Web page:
ATLANTA—Chronic kidney disease (CKD) is more likely to develop in diabetic women than diabetic men, according to a study presented at the American Society of Nephrology’s Kidney Week 2013 meeting.
The study, by Margaret K. Yu, MD, and Bessie A. Young, MD, MPH, of the University of Washington in Seattle, included 1,468 diabetic patients, of whom 766 (52.2%) were women.
Women study had a 33% greater risk of incident CKD at 10 years after taking into account pre-CKD death as a competing risk and after adjusting for demographics, traditional risk factors, and behavioral risk factors.
“Diabetic women may represent a high risk group for the development of CKD,” the authors concluded.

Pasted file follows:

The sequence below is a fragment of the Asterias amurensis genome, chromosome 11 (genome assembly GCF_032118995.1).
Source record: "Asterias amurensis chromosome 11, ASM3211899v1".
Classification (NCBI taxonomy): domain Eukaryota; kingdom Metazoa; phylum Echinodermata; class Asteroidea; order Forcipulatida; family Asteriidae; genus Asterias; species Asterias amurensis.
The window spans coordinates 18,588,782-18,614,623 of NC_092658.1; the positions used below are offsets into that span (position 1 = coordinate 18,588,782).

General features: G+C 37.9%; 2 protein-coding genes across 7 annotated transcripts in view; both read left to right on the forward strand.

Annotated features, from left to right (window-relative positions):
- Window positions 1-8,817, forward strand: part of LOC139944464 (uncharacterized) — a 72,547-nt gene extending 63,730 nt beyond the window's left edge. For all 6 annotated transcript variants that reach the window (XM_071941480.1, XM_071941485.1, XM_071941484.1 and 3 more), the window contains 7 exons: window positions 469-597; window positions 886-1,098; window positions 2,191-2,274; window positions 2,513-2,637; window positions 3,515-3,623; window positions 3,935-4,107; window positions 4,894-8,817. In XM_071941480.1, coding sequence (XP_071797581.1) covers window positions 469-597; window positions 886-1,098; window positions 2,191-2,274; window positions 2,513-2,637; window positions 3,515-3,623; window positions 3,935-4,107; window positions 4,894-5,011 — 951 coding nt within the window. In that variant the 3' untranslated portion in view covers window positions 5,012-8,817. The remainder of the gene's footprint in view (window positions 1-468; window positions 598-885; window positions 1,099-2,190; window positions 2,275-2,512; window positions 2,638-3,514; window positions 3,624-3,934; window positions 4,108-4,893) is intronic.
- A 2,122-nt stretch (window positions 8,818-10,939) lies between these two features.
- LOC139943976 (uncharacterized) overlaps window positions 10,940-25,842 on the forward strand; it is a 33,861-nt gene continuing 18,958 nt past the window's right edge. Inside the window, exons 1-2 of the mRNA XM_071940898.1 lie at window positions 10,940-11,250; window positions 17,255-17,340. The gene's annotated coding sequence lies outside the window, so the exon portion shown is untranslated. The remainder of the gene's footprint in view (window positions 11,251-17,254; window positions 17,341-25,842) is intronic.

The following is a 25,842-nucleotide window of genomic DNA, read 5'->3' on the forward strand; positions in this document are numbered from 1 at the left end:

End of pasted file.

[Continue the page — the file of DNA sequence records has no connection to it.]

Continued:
They noted that women with diabetes have a higher prevalence of CKD risk factors than men.
Women were more likely to be unmarried, have lower education levels, higher low-density lipoprotein, body mass index, and baseline estimated glomerular filtration rate (eGFR) compared with men.
Participants were identified through the Pathways Study, a Seattle-based prospective, observational cohort of ambulatory, diabetic patients. Only patients without baseline CKD were observed for 10-year incidence. CKD was defined as an eGFR less than 60 mL/min/1.73 m2 or microalbuminuria (urine albumin/creatinine value of 25 mg/g or more for women or 17 mg/g or more for men.